Spare the rod, spoil the child
I’m going to start this blog with some definitions courtesy of the Chambers English Dictionary (1988) as it is big, red and the fact that it has faded makes it seem trustworthy. It is also the biggest book in my house which gives it added gravitas. Given that I’m starting by quoting a dictionary my spelling better be IMPECABLE today
Punish – to cause (someone) to suffer for an offence: to cause some to suffer for (an offence): to inflict punishment.
Punishment – act or method of punishing: penalty imposed for an offence: severe handling.
Responsible – liable to be called to account as being charge or control.
Now let’s take a look at some recent events in Football.
Ryan Babel has been fined £10,000 by the FA for a retweet of a picture of Howard Webb in a Manchester United shirt after the award of what some might call a controversial and others might call a soft but technically correct penalty, as well as the unquestionably correct sending off of Steven Gerrard.
Rafael Da Silva has now been charged by the FA for improper conduct after his sending off against Tottenham Hotspur on Sunday.
Wayne Rooney shouted directly at the referee “fucking wanker” and has received no charge.
Theo Walcott has admitted to taking a dive against Leeds and has again received no charge.
So, how do I feel about these four things?
Well, I think two should be handled together, as they relate to the same incident – the sending off of Rafael Da Silva. I’m not going to comment on whether I thought Da Silva should have been sent off or not. The referee made the decision that he thought was correct based on the information available to him. Rafael appeared to question that decision, and by rights, as long as he does so in a respectful manner has every right to do so. Personally I didn’t see anything in his reaction to justify a further charge when compared with the reactions of any other Premiership player to being sent off this season.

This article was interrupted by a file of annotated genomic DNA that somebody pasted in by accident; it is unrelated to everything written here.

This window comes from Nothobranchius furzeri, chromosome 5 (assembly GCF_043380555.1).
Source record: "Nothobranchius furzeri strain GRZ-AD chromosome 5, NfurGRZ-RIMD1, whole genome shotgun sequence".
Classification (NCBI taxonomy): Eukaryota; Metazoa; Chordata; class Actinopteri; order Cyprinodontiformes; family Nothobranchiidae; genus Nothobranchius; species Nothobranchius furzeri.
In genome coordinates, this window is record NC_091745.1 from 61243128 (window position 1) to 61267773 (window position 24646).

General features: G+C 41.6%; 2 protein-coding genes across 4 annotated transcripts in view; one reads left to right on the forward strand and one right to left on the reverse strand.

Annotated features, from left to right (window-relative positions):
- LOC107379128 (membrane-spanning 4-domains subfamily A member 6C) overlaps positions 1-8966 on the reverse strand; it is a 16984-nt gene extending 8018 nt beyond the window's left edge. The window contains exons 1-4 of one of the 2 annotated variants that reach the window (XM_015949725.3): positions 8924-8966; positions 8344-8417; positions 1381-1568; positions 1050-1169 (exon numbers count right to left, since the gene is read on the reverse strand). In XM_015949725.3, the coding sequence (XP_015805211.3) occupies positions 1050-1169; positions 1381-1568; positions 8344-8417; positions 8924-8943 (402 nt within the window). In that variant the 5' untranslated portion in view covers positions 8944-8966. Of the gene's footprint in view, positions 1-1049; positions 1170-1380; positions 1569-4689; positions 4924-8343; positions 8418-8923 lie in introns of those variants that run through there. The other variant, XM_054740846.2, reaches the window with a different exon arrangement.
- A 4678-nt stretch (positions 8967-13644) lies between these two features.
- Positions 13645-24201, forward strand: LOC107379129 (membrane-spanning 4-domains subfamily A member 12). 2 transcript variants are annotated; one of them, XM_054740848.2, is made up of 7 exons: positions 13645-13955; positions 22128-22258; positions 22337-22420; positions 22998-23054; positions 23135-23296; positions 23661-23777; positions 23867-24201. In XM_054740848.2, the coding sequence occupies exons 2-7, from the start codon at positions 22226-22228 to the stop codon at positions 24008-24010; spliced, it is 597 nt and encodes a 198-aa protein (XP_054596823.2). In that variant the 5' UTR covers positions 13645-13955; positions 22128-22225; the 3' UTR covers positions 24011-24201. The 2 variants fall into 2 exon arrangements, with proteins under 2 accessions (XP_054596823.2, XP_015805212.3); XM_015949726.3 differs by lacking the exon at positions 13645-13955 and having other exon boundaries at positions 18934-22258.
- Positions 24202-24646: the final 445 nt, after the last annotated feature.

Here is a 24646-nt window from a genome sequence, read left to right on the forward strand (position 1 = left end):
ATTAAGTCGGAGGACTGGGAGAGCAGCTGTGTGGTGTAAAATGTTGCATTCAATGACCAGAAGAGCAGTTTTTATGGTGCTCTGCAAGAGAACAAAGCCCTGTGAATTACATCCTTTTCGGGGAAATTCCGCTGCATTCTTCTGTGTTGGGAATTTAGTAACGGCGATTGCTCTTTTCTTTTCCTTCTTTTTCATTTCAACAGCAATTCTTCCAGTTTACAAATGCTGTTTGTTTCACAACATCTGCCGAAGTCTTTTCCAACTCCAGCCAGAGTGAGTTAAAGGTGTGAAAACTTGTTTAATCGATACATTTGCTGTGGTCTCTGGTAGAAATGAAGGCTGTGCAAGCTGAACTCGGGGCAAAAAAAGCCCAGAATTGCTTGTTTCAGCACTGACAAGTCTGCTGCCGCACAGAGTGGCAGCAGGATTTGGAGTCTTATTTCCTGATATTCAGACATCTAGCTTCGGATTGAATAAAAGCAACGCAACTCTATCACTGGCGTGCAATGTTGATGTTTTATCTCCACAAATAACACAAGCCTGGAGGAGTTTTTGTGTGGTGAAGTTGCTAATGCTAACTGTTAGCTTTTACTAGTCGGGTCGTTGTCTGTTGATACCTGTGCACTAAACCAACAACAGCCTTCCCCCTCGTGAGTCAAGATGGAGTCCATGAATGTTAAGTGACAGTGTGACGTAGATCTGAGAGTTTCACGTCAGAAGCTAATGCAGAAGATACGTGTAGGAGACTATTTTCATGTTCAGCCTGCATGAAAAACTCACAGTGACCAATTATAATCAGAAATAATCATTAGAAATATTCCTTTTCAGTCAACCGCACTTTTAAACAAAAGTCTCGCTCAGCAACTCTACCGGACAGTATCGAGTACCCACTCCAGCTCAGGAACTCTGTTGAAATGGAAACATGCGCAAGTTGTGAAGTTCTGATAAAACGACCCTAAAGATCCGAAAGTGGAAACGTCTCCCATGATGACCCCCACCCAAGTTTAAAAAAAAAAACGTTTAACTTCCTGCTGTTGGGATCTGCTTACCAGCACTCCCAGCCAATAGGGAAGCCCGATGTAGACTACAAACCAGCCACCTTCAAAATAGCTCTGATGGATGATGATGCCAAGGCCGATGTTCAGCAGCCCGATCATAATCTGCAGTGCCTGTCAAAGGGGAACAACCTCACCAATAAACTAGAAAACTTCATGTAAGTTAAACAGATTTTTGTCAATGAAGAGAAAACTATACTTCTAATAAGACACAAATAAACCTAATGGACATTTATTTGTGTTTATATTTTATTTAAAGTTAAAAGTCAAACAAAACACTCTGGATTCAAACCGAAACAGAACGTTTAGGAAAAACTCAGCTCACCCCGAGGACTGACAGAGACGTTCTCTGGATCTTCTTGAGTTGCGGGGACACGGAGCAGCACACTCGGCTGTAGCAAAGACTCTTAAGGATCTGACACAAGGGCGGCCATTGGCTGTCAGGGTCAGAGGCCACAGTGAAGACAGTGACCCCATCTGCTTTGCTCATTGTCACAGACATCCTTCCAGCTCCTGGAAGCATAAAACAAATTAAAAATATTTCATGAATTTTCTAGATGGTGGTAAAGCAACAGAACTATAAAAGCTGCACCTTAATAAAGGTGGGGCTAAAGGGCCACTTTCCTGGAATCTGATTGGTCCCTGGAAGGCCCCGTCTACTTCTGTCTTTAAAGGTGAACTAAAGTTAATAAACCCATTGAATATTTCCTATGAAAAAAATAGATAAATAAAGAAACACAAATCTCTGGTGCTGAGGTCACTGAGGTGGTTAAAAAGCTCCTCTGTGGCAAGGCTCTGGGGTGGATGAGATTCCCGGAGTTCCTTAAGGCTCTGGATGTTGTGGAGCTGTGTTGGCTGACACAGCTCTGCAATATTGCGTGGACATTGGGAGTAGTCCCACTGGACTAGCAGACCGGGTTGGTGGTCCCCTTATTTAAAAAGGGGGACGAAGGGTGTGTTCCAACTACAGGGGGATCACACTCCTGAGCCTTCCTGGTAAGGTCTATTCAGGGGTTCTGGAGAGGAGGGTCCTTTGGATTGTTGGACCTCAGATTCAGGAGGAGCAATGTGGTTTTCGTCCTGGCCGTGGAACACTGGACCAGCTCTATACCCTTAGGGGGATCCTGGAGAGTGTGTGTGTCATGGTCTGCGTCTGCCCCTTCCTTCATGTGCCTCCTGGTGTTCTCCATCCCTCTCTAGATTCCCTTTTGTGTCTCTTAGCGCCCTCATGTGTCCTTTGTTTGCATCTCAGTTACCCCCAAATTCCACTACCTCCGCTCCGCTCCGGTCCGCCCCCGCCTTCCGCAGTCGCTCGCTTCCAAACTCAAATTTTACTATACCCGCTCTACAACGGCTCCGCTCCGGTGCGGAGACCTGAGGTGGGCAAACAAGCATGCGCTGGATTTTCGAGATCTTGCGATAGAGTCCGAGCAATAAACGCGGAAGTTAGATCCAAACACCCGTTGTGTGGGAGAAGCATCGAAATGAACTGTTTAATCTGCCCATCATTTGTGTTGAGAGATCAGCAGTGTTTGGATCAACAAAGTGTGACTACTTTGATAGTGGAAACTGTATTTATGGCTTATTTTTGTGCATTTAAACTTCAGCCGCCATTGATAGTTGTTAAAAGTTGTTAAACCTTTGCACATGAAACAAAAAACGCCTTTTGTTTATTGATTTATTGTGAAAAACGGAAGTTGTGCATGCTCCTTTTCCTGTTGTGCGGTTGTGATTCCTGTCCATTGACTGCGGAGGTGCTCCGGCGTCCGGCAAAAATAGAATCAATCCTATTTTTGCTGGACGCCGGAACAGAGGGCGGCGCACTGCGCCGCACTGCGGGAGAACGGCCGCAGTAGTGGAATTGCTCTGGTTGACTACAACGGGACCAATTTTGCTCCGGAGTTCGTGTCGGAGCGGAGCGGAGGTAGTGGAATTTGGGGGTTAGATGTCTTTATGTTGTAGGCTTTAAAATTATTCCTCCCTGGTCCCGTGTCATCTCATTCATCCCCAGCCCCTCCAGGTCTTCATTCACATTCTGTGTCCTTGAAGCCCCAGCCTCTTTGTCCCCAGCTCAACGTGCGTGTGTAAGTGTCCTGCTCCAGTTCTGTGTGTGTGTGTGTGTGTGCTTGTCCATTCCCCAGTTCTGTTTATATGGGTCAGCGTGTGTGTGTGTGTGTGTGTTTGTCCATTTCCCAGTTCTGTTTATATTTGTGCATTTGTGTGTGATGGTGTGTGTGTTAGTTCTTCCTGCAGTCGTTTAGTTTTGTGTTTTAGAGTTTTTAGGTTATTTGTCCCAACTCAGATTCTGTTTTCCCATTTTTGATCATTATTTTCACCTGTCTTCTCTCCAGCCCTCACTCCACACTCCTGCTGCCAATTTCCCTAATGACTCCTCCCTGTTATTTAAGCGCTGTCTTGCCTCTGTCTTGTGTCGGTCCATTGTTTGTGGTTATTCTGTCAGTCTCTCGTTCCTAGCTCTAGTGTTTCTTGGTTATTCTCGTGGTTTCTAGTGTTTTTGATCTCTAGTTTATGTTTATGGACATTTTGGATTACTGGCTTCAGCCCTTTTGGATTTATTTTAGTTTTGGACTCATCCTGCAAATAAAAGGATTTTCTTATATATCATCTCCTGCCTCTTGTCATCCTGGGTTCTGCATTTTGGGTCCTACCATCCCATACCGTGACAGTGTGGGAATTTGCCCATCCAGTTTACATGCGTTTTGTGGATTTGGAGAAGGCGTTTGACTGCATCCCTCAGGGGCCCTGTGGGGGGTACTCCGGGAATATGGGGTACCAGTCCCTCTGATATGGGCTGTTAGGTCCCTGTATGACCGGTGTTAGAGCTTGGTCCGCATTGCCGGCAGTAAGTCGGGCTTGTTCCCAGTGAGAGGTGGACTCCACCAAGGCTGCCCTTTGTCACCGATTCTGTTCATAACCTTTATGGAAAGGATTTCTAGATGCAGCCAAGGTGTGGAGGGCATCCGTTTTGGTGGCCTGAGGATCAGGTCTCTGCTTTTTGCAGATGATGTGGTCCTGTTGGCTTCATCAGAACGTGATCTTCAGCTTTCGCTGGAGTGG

Is it right that players react badly to decisions? Maybe not. But I’d rather a player cared about the match and a simple “fuck off” of disbelief is probably the nicest thing that Mike Dean heard that match.
The fact is thousands upon thousands of obscenities are uttered up and down the country every single weekend after thousands upon thousands of decisions. If the FA is to charge Rafael for this then they need to be bold, to say “here is our line in the sand, naughty words – YOU SHALL NOT PASS” (giving Sir Ian McKellen a role in the FA would be a work of Machiavellian genius in my opinion).
To charge Rafael but to allow Rooney to scream “fucking wanker” in Mike Dean’s face seconds later without punishment is a little bit beating your child for stealing sweets and then standing idly by when their brother gets caught joy riding.
IF the FA is to make an example of Rafael in this way, it absolutely beggars belief that they then failed to charge Rooney on the same grounds. Rooney’s behaviour was far, far worse. But still, hardly an exception to the rule when it comes to reactions to decisions. I don’t think it is just Rooney who has benefited from this, the FA have other favourites, including Terry and Gerrard, which is odd considering they are the players who young English kids will rightly or wrongly be viewing as role models. When they display that kind of dissent after a decision not directly relating to them it should be punished further.
I personally think the FA have set themselves a precedent that they will now have to stick to or forever be accused of an anti-United bias – at least by United supporters. Everyone else will still point to Fergie time and the number of penalties given away at Old Trafford.